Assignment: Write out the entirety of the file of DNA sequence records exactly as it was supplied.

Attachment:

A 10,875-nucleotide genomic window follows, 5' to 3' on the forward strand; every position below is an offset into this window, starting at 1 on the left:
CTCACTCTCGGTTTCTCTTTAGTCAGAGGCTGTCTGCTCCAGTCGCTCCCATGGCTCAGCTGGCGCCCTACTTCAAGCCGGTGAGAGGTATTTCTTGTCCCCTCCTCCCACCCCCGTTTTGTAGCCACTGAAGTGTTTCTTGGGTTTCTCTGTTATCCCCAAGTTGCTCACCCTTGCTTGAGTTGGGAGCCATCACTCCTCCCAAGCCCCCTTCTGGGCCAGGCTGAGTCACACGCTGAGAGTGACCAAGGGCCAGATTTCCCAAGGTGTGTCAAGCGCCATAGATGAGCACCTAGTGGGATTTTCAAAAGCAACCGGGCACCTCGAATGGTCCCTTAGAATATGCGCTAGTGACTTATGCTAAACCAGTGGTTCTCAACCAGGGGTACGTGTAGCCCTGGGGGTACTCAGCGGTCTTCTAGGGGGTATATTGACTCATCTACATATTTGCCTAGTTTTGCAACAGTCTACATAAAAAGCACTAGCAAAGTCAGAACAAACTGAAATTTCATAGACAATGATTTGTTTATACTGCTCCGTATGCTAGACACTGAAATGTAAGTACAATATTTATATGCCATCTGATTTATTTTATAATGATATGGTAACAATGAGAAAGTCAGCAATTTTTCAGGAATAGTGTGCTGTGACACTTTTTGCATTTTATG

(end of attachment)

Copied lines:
A 10,875-nucleotide genomic window follows, 5' to 3' on the forward strand; every position below is an offset into this window, starting at 1 on the left:
CTCACTCTCGGTTTCTCTTTAGTCAGAGGCTGTCTGCTCCAGTCGCTCCCATGGCTCAGCTGGCGCCCTACTTCAAGCCGGTGAGAGGTATTTCTTGTCCCCTCCTCCCACCCCCGTTTTGTAGCCACTGAAGTGTTTCTTGGGTTTCTCTGTTATCCCCAAGTTGCTCACCCTTGCTTGAGTTGGGAGCCATCACTCCTCCCAAGCCCCCTTCTGGGCCAGGCTGAGTCACACGCTGAGAGTGACCAAGGGCCAGATTTCCCAAGGTGTGTCAAGCGCCATAGATGAGCACCTAGTGGGATTTTCAAAAGCAACCGGGCACCTCGAATGGTCCCTTAGAATATGCGCTAGTGACTTATGCTAAACCAGTGGTTCTCAACCAGGGGTACGTGTAGCCCTGGGGGTACTCAGCGGTCTTCTAGGGGGTATATTGACTCATCTACATATTTGCCTAGTTTTGCAACAGTCTACATAAAAAGCACTAGCAAAGTCAGAACAAACTGAAATTTCATAGACAATGATTTGTTTATACTGCTCCGTATGCTAGACACTGAAATGTAAGTACAATATTTATATGCCATCTGATTTATTTTATAATGATATGGTAACAATGAGAAAGTCAGCAATTTTTCAGGAATAGTGTGCTGTGACACTTTTTGCATTTTATG